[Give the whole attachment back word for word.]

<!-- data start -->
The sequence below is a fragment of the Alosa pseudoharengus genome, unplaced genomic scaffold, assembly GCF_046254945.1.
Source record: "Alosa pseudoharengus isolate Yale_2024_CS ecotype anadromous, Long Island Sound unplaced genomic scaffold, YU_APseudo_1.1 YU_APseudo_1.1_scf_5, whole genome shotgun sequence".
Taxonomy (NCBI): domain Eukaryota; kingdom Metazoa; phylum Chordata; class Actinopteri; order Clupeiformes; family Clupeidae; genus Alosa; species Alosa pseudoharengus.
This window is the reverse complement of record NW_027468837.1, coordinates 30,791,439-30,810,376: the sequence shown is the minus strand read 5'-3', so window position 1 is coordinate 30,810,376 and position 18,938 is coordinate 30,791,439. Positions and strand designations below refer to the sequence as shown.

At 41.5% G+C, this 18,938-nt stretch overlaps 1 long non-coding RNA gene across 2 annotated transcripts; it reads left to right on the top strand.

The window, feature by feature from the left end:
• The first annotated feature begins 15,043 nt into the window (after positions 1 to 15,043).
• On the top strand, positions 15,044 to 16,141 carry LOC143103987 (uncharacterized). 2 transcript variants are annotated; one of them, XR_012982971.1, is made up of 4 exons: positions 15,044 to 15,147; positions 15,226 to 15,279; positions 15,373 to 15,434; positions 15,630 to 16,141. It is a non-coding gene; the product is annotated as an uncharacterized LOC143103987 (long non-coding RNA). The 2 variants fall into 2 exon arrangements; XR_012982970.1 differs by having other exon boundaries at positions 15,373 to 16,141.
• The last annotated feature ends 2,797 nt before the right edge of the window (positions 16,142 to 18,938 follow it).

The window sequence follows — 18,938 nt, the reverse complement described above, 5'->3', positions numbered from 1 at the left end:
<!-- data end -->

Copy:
The sequence below is a fragment of the Alosa pseudoharengus genome, unplaced genomic scaffold, assembly GCF_046254945.1.
Source record: "Alosa pseudoharengus isolate Yale_2024_CS ecotype anadromous, Long Island Sound unplaced genomic scaffold, YU_APseudo_1.1 YU_APseudo_1.1_scf_5, whole genome shotgun sequence".
Taxonomy (NCBI): domain Eukaryota; kingdom Metazoa; phylum Chordata; class Actinopteri; order Clupeiformes; family Clupeidae; genus Alosa; species Alosa pseudoharengus.
This window is the reverse complement of record NW_027468837.1, coordinates 30,791,439-30,810,376: the sequence shown is the minus strand read 5'-3', so window position 1 is coordinate 30,810,376 and position 18,938 is coordinate 30,791,439. Positions and strand designations below refer to the sequence as shown.

At 41.5% G+C, this 18,938-nt stretch overlaps 1 long non-coding RNA gene across 2 annotated transcripts; it reads left to right on the top strand.

The window, feature by feature from the left end:
• The first annotated feature begins 15,043 nt into the window (after positions 1 to 15,043).
• On the top strand, positions 15,044 to 16,141 carry LOC143103987 (uncharacterized). 2 transcript variants are annotated; one of them, XR_012982971.1, is made up of 4 exons: positions 15,044 to 15,147; positions 15,226 to 15,279; positions 15,373 to 15,434; positions 15,630 to 16,141. It is a non-coding gene; the product is annotated as an uncharacterized LOC143103987 (long non-coding RNA). The 2 variants fall into 2 exon arrangements; XR_012982970.1 differs by having other exon boundaries at positions 15,373 to 16,141.
• The last annotated feature ends 2,797 nt before the right edge of the window (positions 16,142 to 18,938 follow it).

The window sequence follows — 18,938 nt, the reverse complement described above, 5'->3', positions numbered from 1 at the left end: